Further, arthritis can affect any joint in the body. Orthopedic physicians often have specializations in different parts of the body. Hand specialists are orthopedic physicians who have specialized education and experience treating orthopedic issues in the hands and wrists. This makes them experts in this particular subfield of orthopedic care.
Exercise #: Wrist Stretch
Dont forget about your wrists, which can also get sore and stiff from arthritis. To exercise your wrist, hold your right arm out with the palm facing down. With your left hand, gently press down on the right hand until you feel a stretch in your wrist and arm. Hold the position for a few seconds. Repeat 10 times. Then, do the entire sequence with the left hand.
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What Are The Causes Of Hand Arthritis
The exact cause of hand arthritis is unknown. The condition usually develops due to wear and tear of the joint, which occurs gradually over time.
Theres also a genetic component to hand OA. Family members may develop OA at a younger age than the general population, and may have more severe disease.
A healthy joint has cartilage at the end of the bone that cushions and allows smooth movement. In OA, cartilage deteriorates, exposing the underlying bone, which triggers joint pain and stiffness.
Your risk for OA increases if you:
- have a family member who also has degenerative joint pain of the hands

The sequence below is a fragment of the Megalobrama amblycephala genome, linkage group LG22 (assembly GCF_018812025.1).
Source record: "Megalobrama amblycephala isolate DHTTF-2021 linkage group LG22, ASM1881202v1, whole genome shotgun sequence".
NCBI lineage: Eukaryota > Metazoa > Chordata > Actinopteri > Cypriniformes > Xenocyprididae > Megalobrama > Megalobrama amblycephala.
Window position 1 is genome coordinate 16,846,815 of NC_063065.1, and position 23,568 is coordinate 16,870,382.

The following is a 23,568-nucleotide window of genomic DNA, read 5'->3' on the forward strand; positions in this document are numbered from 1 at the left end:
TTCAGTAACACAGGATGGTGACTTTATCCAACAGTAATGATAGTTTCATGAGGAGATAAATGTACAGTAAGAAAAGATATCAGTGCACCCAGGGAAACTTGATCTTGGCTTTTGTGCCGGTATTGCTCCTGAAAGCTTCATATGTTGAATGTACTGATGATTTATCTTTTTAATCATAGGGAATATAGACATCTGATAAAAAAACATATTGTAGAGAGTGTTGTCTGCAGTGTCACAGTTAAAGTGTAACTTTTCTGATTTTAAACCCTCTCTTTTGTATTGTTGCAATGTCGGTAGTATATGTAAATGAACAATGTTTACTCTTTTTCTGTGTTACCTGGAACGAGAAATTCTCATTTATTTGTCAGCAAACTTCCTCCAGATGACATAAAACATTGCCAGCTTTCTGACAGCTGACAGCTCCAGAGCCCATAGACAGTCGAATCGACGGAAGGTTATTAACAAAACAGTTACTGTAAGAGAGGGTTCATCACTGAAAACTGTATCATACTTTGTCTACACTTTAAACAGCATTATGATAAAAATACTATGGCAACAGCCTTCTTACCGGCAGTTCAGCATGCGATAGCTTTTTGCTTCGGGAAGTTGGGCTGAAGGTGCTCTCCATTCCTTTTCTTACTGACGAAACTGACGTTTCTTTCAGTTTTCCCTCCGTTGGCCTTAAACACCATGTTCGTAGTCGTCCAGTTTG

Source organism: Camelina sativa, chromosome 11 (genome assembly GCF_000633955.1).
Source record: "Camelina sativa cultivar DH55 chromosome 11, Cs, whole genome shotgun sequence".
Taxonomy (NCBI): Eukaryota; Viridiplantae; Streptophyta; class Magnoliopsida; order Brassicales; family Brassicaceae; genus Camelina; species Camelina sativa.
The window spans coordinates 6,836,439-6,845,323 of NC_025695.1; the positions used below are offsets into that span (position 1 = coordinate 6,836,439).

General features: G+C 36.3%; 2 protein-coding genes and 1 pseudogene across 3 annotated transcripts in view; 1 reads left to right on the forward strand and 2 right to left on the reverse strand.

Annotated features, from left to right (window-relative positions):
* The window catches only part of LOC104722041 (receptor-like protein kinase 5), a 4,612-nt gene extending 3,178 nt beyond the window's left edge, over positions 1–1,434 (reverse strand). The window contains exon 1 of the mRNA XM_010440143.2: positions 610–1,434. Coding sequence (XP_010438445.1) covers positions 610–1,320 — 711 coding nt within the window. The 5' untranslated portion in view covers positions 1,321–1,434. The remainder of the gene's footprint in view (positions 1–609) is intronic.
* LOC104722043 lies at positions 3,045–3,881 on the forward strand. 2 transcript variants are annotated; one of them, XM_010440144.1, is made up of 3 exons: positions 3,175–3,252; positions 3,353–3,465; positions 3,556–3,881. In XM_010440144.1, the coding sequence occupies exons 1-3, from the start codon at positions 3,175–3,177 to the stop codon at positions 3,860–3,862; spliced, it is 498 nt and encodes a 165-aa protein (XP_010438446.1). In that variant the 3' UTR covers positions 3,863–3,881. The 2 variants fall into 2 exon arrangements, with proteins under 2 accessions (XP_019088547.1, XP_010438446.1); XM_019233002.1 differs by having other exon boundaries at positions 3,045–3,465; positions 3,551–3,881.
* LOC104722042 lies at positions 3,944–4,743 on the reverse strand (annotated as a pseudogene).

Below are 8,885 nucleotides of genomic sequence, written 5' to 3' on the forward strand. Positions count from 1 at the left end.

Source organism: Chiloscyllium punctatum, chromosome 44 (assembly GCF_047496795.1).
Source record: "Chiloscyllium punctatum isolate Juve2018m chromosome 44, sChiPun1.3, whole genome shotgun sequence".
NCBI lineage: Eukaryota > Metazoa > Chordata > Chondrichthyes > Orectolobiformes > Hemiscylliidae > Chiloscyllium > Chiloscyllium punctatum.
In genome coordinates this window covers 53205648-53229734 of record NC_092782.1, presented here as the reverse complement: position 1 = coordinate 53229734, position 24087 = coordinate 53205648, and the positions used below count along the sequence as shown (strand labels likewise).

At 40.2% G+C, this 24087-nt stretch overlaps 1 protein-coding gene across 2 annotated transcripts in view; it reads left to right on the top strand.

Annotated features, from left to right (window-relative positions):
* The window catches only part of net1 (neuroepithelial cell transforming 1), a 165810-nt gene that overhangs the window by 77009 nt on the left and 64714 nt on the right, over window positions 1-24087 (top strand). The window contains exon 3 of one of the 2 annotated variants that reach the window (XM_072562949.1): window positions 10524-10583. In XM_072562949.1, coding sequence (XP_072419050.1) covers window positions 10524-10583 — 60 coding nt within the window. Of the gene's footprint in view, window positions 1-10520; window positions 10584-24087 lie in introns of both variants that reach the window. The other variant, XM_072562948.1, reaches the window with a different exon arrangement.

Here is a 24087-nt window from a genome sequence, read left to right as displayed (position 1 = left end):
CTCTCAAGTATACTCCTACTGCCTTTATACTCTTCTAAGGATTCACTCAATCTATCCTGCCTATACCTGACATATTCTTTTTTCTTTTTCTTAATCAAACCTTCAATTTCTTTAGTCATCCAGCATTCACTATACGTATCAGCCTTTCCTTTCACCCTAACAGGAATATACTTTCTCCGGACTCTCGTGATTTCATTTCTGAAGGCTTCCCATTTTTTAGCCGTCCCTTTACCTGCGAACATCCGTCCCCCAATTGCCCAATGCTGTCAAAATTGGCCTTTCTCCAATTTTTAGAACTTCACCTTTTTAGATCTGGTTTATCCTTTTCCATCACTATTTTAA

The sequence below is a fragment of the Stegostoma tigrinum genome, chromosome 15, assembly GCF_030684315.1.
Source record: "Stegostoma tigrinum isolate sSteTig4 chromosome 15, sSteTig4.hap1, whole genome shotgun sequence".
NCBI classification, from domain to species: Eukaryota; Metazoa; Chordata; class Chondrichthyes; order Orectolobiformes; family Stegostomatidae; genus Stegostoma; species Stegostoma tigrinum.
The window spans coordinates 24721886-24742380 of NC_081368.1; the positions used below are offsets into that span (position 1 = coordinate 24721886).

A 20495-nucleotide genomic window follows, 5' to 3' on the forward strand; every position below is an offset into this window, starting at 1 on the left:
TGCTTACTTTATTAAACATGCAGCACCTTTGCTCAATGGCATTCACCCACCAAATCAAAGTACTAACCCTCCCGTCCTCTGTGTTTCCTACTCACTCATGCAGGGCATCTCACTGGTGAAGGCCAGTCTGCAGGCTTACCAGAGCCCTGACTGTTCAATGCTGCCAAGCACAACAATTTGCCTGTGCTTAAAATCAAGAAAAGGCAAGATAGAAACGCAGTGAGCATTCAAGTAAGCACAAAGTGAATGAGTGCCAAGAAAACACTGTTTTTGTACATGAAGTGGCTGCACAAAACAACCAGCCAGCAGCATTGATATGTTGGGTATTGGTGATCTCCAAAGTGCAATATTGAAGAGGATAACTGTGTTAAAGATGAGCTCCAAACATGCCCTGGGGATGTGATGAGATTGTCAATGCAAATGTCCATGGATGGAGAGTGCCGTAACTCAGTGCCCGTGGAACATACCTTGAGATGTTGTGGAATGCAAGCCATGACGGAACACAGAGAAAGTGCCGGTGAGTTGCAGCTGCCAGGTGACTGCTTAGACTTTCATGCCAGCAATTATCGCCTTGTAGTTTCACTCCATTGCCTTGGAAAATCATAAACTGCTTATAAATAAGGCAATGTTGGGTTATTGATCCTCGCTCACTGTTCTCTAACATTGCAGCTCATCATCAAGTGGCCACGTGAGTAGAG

- have a job that requires a lot of hand work such as manufacturing
- have had a hand injury
The more you use your hands, the more wear and tear you place on the joints and the cartilage that supports them.
Theres also a higher risk factor for hand arthritis if youre female. Women are more likely to develop osteoarthritis.
People born with malformed joints or defective cartilage are also more likely to develop this condition.
Diagnosing hand arthritis involves an evaluation and tests. Your doctor will check the joints in your hand for signs of OA.
- limited range of motion
In some cases, your doctor will also order an X-ray to look for cartilage loss and other signs of damage. This can indicate arthritis of the hand and that they should look for potential bone spurs and erosions.
Soak And Exercise Hands In Warm Water
Many people with hand OA report that soaking their hands in warm water in the morning assists in decreasing the stiffness.
Begin by filling a clean sink or large basin with warm water.
If swelling is also noted, add approximately Â¼ cup of Epsom salt to the water to assist in decreasing the swelling.